A healthcare professional makes a small incision in the affected vein and then inserts a laser fiber. The laser applies heat directly to the vein and causes it to collapse. The vein may take several months or up to a year to disappear.
EVLT involves the use of local anesthesia.
Although some surgical treatments can be effective for
Certain lifestyle changes and self-care tips can help prevent new spider veins from appearing or stop existing ones from getting worse. These include:
- Wearing sunscreen: Applying sunscreen every day can help prevent spider veins, particularly on the face. Use sun-protective hats and clothing when outdoors for extended periods.
- Reaching or maintaining a moderate weight: This helps reduce pressure on the veins and keeps blood flowing well.
- Wearing compression stockings: If spider veins or varicose veins are a concern or run in the family, consider wearing compression stockings or socks.
- Staying mobile: Avoid sitting or standing for extended periods without taking a break.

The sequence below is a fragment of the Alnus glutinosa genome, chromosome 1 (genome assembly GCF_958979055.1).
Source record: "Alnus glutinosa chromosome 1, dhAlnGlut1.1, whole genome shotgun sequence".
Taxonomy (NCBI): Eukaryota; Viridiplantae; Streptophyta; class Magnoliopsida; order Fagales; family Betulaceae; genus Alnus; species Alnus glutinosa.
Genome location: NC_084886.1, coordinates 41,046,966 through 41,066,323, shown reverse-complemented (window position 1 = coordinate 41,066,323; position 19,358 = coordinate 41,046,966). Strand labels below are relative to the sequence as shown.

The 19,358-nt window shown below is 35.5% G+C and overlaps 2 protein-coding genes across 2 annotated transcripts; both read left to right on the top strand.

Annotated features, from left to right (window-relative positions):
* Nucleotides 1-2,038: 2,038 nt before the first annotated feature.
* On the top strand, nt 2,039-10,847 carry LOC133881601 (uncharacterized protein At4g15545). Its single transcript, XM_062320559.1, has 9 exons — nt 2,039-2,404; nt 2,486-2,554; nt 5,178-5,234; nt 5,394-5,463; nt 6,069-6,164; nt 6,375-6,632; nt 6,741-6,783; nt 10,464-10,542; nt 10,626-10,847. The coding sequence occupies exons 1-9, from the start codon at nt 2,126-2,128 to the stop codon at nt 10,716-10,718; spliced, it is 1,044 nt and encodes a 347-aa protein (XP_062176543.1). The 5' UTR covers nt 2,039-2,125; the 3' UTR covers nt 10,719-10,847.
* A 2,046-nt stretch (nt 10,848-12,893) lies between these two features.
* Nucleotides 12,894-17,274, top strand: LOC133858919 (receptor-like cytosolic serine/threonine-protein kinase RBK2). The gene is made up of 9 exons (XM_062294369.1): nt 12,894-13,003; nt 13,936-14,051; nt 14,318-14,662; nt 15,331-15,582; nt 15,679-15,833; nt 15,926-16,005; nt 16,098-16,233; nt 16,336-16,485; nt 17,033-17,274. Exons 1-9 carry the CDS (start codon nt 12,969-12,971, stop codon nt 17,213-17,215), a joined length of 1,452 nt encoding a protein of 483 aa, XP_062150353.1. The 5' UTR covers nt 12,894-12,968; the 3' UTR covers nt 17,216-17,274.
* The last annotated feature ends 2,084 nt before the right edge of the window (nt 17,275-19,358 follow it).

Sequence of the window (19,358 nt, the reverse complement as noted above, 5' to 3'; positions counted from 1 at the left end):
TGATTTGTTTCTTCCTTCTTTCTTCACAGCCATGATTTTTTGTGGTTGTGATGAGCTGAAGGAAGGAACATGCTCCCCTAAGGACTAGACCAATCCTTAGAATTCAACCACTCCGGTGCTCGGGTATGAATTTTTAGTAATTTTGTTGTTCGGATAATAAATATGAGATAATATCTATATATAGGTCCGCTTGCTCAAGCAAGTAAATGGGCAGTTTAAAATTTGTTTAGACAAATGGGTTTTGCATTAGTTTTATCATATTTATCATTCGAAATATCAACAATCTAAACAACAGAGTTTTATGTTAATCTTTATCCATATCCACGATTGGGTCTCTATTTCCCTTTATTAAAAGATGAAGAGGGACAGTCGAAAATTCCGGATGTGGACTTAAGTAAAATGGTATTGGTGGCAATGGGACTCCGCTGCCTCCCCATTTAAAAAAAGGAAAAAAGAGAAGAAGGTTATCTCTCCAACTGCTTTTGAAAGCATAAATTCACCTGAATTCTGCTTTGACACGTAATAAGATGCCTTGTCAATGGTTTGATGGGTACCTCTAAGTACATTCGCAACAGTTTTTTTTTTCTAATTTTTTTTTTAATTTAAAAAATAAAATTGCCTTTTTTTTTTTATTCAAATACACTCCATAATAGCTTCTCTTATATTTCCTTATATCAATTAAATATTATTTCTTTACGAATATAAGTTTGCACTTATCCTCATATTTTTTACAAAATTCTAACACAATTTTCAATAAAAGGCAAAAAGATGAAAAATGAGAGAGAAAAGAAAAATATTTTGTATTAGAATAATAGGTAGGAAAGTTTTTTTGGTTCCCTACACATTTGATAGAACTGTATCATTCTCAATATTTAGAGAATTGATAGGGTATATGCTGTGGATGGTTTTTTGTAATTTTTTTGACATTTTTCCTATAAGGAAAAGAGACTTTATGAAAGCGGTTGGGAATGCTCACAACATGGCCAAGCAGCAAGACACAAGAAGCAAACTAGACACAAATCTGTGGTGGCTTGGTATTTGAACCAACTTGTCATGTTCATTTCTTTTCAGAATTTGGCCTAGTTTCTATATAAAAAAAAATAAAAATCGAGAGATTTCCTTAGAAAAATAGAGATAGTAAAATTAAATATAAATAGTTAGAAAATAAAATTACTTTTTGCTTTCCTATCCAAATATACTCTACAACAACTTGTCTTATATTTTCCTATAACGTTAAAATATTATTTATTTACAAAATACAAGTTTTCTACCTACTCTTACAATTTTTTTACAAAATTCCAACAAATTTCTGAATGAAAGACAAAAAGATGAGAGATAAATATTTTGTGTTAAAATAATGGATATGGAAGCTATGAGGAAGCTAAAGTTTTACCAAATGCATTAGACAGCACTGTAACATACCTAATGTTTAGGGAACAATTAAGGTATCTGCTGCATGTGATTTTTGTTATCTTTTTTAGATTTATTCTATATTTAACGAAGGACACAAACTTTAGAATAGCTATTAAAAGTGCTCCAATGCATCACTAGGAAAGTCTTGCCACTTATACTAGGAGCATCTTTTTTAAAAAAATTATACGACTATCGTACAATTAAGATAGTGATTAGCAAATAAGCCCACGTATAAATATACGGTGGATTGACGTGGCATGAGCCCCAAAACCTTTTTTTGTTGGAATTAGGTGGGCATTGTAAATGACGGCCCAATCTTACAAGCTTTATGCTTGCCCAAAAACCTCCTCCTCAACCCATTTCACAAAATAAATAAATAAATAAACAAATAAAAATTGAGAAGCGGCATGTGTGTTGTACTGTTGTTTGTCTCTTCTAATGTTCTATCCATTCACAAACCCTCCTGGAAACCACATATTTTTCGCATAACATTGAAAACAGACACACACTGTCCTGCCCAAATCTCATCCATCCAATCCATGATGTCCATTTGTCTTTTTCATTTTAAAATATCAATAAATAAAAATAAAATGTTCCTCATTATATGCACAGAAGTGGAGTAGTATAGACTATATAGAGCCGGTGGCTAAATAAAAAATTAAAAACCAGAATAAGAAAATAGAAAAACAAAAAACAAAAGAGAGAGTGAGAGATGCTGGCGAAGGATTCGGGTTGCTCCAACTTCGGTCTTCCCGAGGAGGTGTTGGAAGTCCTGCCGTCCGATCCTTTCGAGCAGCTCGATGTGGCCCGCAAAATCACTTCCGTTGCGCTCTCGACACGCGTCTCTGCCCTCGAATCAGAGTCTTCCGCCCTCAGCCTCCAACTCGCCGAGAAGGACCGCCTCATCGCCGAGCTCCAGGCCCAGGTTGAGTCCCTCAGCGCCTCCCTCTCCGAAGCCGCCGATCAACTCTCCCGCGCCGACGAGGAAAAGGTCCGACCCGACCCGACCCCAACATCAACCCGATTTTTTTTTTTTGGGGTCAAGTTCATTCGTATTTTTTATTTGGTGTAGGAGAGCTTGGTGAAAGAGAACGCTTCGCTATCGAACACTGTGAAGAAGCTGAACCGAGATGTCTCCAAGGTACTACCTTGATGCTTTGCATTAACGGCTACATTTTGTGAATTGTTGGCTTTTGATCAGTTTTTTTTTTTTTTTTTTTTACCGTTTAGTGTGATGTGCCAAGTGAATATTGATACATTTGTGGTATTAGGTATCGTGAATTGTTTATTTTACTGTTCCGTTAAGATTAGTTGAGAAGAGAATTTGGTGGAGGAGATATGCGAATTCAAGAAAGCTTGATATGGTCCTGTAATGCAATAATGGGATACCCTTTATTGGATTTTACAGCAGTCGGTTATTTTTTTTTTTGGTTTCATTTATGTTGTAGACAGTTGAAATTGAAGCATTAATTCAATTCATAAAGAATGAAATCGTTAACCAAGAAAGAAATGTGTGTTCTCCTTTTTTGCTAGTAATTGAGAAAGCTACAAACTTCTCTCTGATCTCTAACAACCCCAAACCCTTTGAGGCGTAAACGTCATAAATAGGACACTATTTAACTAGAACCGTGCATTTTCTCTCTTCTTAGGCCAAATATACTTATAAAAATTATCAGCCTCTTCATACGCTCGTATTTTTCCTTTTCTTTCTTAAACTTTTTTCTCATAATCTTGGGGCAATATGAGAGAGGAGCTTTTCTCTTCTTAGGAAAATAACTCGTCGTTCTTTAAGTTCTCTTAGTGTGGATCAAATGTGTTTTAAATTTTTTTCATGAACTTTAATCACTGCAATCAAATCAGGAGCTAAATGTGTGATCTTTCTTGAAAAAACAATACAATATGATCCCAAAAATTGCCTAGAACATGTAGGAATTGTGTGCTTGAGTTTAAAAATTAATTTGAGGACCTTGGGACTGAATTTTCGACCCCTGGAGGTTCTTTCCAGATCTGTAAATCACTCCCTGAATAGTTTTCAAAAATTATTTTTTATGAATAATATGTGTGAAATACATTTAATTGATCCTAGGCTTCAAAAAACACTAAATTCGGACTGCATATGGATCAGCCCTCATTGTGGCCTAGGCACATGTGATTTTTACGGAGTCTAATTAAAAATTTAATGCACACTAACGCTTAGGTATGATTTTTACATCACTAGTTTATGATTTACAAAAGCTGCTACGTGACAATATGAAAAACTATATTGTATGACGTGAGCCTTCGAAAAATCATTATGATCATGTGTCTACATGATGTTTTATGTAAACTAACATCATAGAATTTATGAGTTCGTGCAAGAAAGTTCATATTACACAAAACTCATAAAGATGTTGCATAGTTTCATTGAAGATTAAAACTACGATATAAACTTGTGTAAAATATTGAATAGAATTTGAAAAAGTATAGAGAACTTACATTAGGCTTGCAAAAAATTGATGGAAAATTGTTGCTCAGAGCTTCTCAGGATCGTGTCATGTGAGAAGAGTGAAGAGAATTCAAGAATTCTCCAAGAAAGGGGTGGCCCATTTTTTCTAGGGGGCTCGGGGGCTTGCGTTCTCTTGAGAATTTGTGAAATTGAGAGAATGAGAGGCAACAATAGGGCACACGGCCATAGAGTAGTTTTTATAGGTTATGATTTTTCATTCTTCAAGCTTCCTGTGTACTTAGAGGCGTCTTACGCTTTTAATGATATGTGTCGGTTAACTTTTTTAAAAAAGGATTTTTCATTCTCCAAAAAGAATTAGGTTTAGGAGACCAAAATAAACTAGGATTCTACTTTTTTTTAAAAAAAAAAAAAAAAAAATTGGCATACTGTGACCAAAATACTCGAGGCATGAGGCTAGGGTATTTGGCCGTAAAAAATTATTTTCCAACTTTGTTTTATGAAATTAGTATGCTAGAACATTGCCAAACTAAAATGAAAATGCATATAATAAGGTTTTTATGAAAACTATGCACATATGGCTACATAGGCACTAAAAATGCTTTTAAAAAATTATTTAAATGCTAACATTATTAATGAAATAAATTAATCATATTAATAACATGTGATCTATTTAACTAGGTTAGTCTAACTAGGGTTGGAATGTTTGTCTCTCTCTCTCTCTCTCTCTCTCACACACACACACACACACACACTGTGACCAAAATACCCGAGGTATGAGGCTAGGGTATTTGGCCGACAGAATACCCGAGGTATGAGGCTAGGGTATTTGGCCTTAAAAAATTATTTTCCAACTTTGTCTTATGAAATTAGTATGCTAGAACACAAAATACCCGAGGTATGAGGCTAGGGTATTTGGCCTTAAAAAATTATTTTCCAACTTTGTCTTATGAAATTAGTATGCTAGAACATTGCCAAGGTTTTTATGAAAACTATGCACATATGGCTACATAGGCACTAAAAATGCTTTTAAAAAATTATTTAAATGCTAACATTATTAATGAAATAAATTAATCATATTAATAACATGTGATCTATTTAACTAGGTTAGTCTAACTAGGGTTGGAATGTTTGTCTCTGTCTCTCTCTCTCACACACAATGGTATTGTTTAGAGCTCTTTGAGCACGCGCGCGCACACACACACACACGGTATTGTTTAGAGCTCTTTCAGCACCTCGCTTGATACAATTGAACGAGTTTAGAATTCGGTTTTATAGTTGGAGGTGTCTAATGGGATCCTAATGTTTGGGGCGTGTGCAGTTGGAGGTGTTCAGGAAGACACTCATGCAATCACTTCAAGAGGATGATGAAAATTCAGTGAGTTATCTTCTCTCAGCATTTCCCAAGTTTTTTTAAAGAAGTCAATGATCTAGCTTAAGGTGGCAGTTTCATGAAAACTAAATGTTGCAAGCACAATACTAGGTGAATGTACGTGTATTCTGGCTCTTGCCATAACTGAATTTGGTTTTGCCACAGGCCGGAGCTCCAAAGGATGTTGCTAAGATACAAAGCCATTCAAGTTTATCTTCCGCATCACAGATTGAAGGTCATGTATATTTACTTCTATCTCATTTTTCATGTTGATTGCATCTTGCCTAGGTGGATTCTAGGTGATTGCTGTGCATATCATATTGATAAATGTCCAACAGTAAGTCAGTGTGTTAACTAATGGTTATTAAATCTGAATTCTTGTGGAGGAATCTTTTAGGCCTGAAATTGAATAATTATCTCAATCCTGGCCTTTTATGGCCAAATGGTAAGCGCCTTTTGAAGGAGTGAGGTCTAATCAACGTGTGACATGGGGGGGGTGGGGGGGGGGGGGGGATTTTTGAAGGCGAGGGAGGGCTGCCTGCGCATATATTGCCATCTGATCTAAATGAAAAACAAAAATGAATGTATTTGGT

- Avoiding tight clothing: Clothing that is too tight around the waist, legs, or pelvis can restrict blood flow and may increase the risk of spider veins.
- Avoiding overuse of hot tubs and saunas: Excessive heat can cause veins to swell, increasing the risk of dilated and bulging veins in the legs.
- Limiting alcohol consumption: Drinking alcohol can cause flushing in the face and broken blood vessels in some people.
- Getting regular exercise: Physical activity can help improve circulation and prevent blood from pooling in the legs.
- Elevating the legs: Raising the legs when sitting or lying down can help prevent blood from pooling downward in the legs.
- Contacting a dermatologist: People with skin conditions that can increase the risk of spider veins, such as rosacea, may want to consider contacting a doctor or dermatologist to discuss treatment options.
- Using cover-up products: If the appearance of spider veins is a concern, people may wish to use body or leg makeup to mask or minimize them temporarily. Self-tanning products can also work for this purpose.
Spider veins result from damaged veins or burst blood vessels. They are typically painless and do not cause health problems, but some people may wish to treat them for cosmetic reasons.
A variety of treatment options can help improve the appearance of spider veins or remove them altogether. For medical procedures, it is always essential to consult a licensed healthcare professional who specializes in dermatology, vein care, or cosmetic or plastic surgery.